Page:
H. L. Hix: I get a lot of signals about its interest in digital media before the book begins, in the jacket copy, in the fact of its having an accompanying cd, etc. If I were to start with the creaky false distinction between what is “inside” and “outside” the text, I would note the double entendre of “beam” on p. 5 — beam of steel or wood, beam of light — as the point at which I begin to understand from “within” the text that these poems will worry over our placement historically/culturally in the industrial age or the information age. From your position as the writer “outside” the text, how do you experience the process of inviting slower readers such as myself, who came to poetry strictly through books, into the contemporary aesthetic/political issues raised for and about poetry by digital media?
Stephanie Strickland: I came to poetry orally, through nursery rhymes, lullabies, jump rope, and hopscotch; but I grew up with books in the industrial age, my father an engineer and my grandmothers both great, idiosyncratic readers. Even then, however, in the fifties of the last century, there were oscilloscopes in my basement.
I was introduced to digital literature (then, e-fiction) in the mid-nineties, attending the first NEH summer seminar on digital lit, taught by N. Katherine Hayles, to which I applied as an “independent scholar,” poet, and representative from a public arts center.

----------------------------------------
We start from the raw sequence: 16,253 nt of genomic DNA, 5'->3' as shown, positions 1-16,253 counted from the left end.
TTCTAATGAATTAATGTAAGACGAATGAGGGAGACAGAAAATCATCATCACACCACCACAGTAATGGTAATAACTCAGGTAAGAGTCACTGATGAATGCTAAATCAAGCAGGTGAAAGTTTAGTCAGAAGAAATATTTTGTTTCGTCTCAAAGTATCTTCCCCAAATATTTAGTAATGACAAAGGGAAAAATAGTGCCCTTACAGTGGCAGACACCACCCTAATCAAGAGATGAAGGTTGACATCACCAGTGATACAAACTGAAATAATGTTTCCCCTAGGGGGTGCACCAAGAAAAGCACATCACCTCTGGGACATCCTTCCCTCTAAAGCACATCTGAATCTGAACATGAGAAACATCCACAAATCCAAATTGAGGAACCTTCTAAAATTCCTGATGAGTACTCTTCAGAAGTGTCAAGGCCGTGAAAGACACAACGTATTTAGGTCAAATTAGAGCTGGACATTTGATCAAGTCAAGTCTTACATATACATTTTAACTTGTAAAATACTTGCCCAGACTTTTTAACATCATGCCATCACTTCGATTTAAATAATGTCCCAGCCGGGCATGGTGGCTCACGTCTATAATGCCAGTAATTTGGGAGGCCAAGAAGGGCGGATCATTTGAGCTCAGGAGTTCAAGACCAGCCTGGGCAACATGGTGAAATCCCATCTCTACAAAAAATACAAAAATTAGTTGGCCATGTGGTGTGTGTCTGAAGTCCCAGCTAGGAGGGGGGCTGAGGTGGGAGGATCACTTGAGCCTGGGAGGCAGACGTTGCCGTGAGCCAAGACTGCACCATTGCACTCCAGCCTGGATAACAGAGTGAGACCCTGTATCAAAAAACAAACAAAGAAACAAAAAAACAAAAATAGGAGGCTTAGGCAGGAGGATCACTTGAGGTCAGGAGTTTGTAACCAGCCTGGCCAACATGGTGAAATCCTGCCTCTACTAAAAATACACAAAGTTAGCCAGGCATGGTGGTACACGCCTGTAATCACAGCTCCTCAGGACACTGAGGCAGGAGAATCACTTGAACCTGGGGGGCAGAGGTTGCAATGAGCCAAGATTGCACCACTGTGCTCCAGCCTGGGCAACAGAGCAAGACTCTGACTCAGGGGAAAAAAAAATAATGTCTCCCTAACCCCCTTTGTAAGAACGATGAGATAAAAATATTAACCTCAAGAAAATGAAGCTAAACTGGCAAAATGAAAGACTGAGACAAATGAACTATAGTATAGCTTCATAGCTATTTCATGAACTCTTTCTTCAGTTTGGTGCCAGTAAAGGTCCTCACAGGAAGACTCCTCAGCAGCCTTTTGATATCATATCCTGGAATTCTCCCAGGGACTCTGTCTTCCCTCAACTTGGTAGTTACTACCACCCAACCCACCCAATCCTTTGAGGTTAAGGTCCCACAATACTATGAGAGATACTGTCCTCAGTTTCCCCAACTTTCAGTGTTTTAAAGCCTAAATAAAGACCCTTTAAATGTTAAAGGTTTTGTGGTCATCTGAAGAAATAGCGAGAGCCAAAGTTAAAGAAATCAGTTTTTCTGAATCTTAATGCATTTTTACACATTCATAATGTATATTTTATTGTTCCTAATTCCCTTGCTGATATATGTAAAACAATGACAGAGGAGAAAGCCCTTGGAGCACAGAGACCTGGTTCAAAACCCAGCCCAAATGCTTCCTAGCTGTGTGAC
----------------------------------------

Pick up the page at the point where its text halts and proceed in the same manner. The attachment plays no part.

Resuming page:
Almost everyone I know today has more digital equipment than I do (since I don’t own even a cell phone), and most also have a firmer (more aggressive, or more ideological) idea about what poetry is. Though the most salient characteristic of urban life in the wealthier parts of the globe is the complex inter-penetration of virtual and gravitational, and though many can’t remember a pre-digital world, they’re still not sure what e-poetry is—an art in its infancy swiftly evolving.
I find the best way to invite people toward e-poetry is to show it to them, read it to them, and talk with them about it. Often one needs to learn how to “work” or “play” e-poetry, as it is an application, a poetic “instrument” which creates a poetry of movement and behavior. To invite writers, specifically, toward e-poetry, I teach workshops which greatly extend the kinds of poems they write and appreciate. We read e-poetry but don’t directly write it unless, as often happens, the students’ own written experiments lead them on. I do refer to examples, like Emily Dickinson’s folded envelope poems made with pins, the 3-d appreciation of which requires a digitally implemented presentation.
Processes of play, discovery, and reflection generally bring people to digital literature unless they have a fixed commitment to the fixity of print. The fixity of print, however, is a 500-year-old anomaly in the many-thousand-year-old history of world poetry, evolving and adaptive in both oral and written forms.
Strickland, Stephanie. Zone : Zero. Ahsahta Press, 2008.